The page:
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In a previous post, I dicussed virtual screening benchmarks and some new public datasets for this purpose. I recently improved the performance of the CDK hashed fingerprints and the next question that arose is whether the CDK fingerprints are any good. With these new datasets, I decided to quantitatively measure how the CDK fingerprints compare to some other well known fingerprints.

Update – there was a small bug in the calculations used to generate the enrichment curves in this post. The bug is now fixed. The conclusions don’t change in a significant way. To get the latest (and more) results you should take a look here.

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Virtual screening (VS) is a common task in the drug discovery process and is a computational method to identify  promising compounds from a collection of hundreds to millions of possible compounds. What “promising” exactly means, depends on the context – it might be compounds that will likely exhibit certain pharmacological effects. Or compounds that are expected to non-toxic. Or combinations of these and other properties. Many methods are available for virtual screening including similarity, docking and predictive models.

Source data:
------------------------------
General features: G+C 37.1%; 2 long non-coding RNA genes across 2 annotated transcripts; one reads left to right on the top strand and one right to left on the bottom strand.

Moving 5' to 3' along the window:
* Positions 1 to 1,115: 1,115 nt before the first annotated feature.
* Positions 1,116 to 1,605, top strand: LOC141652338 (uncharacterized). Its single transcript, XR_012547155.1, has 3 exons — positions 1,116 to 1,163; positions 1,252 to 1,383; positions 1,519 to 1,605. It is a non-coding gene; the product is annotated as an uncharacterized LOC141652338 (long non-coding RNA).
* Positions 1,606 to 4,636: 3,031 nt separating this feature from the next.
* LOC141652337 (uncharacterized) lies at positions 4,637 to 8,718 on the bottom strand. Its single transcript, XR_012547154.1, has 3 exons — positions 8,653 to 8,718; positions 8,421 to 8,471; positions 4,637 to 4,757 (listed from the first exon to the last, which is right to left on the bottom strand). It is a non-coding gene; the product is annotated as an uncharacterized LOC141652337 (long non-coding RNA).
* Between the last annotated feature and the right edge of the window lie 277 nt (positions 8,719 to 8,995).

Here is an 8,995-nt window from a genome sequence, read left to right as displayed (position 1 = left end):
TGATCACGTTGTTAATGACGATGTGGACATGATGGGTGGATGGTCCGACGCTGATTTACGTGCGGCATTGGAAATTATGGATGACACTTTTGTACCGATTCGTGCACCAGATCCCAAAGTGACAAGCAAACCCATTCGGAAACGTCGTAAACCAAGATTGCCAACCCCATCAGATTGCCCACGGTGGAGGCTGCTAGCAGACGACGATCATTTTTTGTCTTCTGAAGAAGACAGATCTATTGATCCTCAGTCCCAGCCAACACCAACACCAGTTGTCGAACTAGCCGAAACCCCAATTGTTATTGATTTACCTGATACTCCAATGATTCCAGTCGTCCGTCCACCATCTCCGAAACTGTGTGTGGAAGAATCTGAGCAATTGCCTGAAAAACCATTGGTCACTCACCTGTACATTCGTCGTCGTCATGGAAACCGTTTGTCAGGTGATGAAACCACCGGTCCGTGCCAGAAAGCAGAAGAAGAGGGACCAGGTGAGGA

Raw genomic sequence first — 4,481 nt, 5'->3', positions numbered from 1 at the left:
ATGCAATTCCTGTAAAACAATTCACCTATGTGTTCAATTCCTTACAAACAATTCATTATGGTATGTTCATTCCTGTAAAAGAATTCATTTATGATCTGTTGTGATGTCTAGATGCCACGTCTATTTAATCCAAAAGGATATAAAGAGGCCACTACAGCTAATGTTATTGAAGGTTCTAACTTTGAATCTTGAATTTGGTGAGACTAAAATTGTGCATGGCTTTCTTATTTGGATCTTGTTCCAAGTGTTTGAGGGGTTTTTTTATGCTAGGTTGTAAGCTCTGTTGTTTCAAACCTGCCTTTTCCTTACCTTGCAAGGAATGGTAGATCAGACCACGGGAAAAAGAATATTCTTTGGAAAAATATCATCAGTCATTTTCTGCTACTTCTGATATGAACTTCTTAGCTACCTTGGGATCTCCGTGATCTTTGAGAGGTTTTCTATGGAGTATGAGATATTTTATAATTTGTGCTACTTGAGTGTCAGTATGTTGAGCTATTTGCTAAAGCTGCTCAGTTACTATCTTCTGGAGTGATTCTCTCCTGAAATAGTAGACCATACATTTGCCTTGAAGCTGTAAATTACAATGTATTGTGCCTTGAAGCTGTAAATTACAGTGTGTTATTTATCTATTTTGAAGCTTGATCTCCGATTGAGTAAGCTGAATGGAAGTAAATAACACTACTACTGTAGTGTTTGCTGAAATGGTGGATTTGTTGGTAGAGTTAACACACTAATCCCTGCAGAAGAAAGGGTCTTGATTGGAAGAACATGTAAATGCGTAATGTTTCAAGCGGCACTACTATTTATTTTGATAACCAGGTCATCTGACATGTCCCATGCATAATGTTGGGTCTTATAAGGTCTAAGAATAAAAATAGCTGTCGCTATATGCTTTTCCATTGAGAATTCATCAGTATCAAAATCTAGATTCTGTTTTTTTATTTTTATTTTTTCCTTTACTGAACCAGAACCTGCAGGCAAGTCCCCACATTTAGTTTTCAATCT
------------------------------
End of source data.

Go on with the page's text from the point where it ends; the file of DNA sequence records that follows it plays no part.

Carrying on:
So, given the plethora of methods which one do we use? There are many factors affecting choice of VS method including availability, price, computational cost and so on. But in the end, deciding which one is better than another depends on the use of benchmarks. There are two features of VS benchmarks: the metric employed to decide whether one method is better than another and the data used for benchmarking. This post focuses on the latter aspect.

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Pub3D is a 3D version of PubChem, in which we have generated a single conformer for 99% of PubChem using the smi23d suite of programs. The structures are then stored in a PostgreSQL database along with their distance moment shape descriptors described by Ballester and Graham-Richards. This allows us to perform shape similarity queries against a user supplied 3D structure. By partitioning the database (thanks to the CGL folks at IU) and using a spatial index, performance is quite snappy. (I had briefly mentioned this in a presentation at the ACS meeting, last spring).

The database had been down for some time, so today I got it back up and running and AJAX’ified the interface, to make it look a little nicer.  jQuery rocks! (OK, the color scheme sucks)

There are obvious drawbacks to the current database – single conformer shape search is not very rigorous, especially since the stored structures are not necessarily the minimum energy conformer. However, we have started generating multiple conformers, so hopefully we’ll address this issue in time. The bigger issue is how this approach to shape similarity compares to other well known approaches such as ROCS. Clearly, a shape descriptor approach is lower resolution to a volumetric approach such as ROCS, so in that sense the results are ‘rougher’. However visual inspection of some searches seems to indicate that it isn’t too bad. The paper describing these shape descriptors didn’t do a rigorous comparison – that’s on our TODO list.

OK, the fun part (a.k.a, coding) is done for now – got to get back to the paper.